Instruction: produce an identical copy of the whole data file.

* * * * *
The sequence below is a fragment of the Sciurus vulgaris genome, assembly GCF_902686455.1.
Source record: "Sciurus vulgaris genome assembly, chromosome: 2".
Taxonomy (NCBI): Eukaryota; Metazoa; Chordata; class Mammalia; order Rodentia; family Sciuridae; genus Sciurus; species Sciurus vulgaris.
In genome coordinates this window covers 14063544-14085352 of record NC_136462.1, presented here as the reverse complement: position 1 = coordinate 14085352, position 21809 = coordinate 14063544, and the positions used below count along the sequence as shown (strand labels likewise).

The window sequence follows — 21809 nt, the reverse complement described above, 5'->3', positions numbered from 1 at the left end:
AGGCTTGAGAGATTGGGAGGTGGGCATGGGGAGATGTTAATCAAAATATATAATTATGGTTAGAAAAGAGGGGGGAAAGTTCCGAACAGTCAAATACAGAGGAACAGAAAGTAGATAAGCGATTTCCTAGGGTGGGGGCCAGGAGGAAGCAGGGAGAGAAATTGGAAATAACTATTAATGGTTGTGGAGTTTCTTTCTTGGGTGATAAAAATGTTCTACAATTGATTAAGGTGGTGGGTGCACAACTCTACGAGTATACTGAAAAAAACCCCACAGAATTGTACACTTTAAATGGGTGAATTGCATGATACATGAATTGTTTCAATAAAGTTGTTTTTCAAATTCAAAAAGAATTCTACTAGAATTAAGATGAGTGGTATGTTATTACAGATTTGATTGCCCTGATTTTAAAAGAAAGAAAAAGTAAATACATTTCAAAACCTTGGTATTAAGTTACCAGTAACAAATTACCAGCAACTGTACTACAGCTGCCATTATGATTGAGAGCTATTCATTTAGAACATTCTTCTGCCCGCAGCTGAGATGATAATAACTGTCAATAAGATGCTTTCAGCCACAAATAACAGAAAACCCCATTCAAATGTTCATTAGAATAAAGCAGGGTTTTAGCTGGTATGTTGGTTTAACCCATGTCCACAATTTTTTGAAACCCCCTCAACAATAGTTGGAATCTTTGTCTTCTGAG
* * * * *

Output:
The sequence below is a fragment of the Sciurus vulgaris genome, assembly GCF_902686455.1.
Source record: "Sciurus vulgaris genome assembly, chromosome: 2".
Taxonomy (NCBI): Eukaryota; Metazoa; Chordata; class Mammalia; order Rodentia; family Sciuridae; genus Sciurus; species Sciurus vulgaris.
In genome coordinates this window covers 14063544-14085352 of record NC_136462.1, presented here as the reverse complement: position 1 = coordinate 14085352, position 21809 = coordinate 14063544, and the positions used below count along the sequence as shown (strand labels likewise).

The window sequence follows — 21809 nt, the reverse complement described above, 5'->3', positions numbered from 1 at the left end:
AGGCTTGAGAGATTGGGAGGTGGGCATGGGGAGATGTTAATCAAAATATATAATTATGGTTAGAAAAGAGGGGGGAAAGTTCCGAACAGTCAAATACAGAGGAACAGAAAGTAGATAAGCGATTTCCTAGGGTGGGGGCCAGGAGGAAGCAGGGAGAGAAATTGGAAATAACTATTAATGGTTGTGGAGTTTCTTTCTTGGGTGATAAAAATGTTCTACAATTGATTAAGGTGGTGGGTGCACAACTCTACGAGTATACTGAAAAAAACCCCACAGAATTGTACACTTTAAATGGGTGAATTGCATGATACATGAATTGTTTCAATAAAGTTGTTTTTCAAATTCAAAAAGAATTCTACTAGAATTAAGATGAGTGGTATGTTATTACAGATTTGATTGCCCTGATTTTAAAAGAAAGAAAAAGTAAATACATTTCAAAACCTTGGTATTAAGTTACCAGTAACAAATTACCAGCAACTGTACTACAGCTGCCATTATGATTGAGAGCTATTCATTTAGAACATTCTTCTGCCCGCAGCTGAGATGATAATAACTGTCAATAAGATGCTTTCAGCCACAAATAACAGAAAACCCCATTCAAATGTTCATTAGAATAAAGCAGGGTTTTAGCTGGTATGTTGGTTTAACCCATGTCCACAATTTTTTGAAACCCCCTCAACAATAGTTGGAATCTTTGTCTTCTGAG